Quite often, as you drive by a park or school in the spring and summer, you’ll see children playing tennis.
According to Melissa Pride-Fahs, Director of Marketing for United States Tennis Association New England, the growth of tennis nationwide has been happening over the past several years, but more recently, the growth in children playing tennis is the result of the USTA’s national initiative, “10 and Under Tennis.”
“It promotes using age-appropriate equipment and teaching methods for kids ages 10 and under, from balls, courts, nets and racquets to teaching styles and approaches,” she said. “It gives kids the coordination, confidence and control they need earlier in order to keep playing instead of just standing in lines, hitting with a racquet too big for them, then wanting to quit due to a bad experience."
Pride-Fahs said that the saying is, “Why should we expect a 7-year-old to cover the same court as Roger Federer?,” and that it’s a viable question.
“Little League and other youth sports teach kids on scaled down surfaces with smaller equipment,” she said. “10 and Under Tennis uses the same approach to make learning easier and more fun. It’s really taken off.”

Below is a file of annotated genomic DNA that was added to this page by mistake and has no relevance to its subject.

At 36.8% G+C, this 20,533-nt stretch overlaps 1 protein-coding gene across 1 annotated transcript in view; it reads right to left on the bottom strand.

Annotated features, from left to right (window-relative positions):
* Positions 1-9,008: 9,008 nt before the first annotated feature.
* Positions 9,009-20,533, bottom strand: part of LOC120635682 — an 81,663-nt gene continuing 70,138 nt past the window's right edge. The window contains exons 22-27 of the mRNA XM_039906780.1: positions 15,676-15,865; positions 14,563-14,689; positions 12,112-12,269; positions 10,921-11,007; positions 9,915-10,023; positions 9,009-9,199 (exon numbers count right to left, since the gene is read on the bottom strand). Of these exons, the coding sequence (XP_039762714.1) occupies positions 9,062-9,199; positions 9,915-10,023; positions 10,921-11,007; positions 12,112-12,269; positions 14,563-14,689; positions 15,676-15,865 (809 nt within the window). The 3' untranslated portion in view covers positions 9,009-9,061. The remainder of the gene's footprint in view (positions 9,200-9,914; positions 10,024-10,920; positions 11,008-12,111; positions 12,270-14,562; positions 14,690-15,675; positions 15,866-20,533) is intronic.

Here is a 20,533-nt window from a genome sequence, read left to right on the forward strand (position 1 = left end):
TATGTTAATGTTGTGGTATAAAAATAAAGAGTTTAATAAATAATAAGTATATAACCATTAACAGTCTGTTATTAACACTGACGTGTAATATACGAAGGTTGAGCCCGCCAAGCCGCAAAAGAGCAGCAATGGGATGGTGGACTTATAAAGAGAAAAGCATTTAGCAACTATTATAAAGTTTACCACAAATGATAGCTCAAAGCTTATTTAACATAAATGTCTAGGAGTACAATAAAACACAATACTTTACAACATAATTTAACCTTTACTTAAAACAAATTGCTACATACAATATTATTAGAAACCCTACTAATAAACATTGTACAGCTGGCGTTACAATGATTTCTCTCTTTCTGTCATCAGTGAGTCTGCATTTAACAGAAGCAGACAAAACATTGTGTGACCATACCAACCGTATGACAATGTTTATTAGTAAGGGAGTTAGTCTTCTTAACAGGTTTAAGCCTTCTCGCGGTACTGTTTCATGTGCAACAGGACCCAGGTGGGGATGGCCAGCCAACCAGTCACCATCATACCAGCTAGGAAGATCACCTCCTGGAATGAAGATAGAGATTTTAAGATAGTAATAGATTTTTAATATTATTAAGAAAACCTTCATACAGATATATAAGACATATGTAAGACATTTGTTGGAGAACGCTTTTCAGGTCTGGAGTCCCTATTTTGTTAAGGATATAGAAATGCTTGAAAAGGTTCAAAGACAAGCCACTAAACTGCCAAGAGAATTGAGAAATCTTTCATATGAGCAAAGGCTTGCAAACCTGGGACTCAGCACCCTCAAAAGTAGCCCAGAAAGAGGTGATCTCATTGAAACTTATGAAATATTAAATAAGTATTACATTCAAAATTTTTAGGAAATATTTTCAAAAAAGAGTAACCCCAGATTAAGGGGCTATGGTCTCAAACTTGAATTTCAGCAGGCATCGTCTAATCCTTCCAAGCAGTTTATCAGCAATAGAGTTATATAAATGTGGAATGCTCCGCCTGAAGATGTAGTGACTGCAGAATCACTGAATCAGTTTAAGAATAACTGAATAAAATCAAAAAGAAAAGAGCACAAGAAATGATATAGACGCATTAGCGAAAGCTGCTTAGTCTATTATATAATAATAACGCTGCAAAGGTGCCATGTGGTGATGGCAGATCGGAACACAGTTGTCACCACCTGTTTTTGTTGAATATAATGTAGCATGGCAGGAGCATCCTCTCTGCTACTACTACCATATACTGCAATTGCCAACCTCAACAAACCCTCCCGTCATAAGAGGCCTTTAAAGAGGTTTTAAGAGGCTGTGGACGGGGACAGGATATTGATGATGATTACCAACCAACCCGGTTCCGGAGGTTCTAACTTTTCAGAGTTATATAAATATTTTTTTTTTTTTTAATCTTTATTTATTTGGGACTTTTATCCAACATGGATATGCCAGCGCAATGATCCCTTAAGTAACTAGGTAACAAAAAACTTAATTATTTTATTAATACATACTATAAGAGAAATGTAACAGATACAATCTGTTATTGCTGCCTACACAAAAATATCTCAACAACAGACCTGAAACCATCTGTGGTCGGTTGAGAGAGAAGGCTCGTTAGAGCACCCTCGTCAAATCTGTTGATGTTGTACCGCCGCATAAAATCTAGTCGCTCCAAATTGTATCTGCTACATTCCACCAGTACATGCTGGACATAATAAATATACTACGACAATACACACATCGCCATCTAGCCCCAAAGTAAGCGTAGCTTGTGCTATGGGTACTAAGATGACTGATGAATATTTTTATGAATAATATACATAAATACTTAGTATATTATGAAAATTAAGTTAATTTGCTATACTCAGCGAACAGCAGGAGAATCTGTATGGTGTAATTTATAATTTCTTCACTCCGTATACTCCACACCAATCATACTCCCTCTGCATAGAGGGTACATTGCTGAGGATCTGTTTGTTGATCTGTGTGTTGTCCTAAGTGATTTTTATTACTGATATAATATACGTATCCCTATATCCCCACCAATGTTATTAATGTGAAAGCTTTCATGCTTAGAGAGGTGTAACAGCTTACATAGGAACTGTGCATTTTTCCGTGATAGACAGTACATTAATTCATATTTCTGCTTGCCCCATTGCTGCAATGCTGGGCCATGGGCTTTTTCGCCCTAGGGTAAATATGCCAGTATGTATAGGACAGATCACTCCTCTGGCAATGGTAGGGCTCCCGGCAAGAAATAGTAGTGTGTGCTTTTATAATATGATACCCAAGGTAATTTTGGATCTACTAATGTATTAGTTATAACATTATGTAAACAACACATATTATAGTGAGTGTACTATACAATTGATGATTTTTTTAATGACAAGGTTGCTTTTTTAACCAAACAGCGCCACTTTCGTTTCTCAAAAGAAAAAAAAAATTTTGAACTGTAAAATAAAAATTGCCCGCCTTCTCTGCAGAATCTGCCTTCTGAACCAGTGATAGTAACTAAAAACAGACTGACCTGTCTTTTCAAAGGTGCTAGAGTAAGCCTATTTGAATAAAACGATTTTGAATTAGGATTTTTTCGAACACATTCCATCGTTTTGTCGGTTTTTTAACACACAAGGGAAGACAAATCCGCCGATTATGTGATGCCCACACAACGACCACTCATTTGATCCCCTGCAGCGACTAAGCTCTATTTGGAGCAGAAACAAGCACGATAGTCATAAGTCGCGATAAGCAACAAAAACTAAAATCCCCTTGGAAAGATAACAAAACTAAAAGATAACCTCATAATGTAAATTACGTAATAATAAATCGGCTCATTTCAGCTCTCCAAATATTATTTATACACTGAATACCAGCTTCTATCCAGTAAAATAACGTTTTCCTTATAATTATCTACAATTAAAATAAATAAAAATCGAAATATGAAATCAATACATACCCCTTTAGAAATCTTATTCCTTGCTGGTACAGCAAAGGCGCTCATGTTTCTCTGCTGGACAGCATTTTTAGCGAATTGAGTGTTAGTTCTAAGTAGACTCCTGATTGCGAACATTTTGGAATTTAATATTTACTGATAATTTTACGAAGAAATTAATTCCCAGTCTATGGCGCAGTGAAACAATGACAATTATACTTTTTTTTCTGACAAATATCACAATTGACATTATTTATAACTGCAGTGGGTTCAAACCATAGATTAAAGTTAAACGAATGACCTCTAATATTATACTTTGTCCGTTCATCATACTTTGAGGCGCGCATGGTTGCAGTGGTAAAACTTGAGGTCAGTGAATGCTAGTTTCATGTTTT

According to Pride-Fahs, the USTA has also extended a first year free membership for kids 10 and under in order to get them to try the sport and grow the crop of young players.
“Getting them transitioned into tournaments and USTA Junior Team Tennis is the next step in the process to continue their enjoyment of tennis,” she said.
In addition, Pride-Fahs says that there are many health benefits of tennis and a life-longevity of the sport, so there are many reasons to play and for the participation for both adults and kids to continue to climb.
Editor's note: This article by Vernon Patch.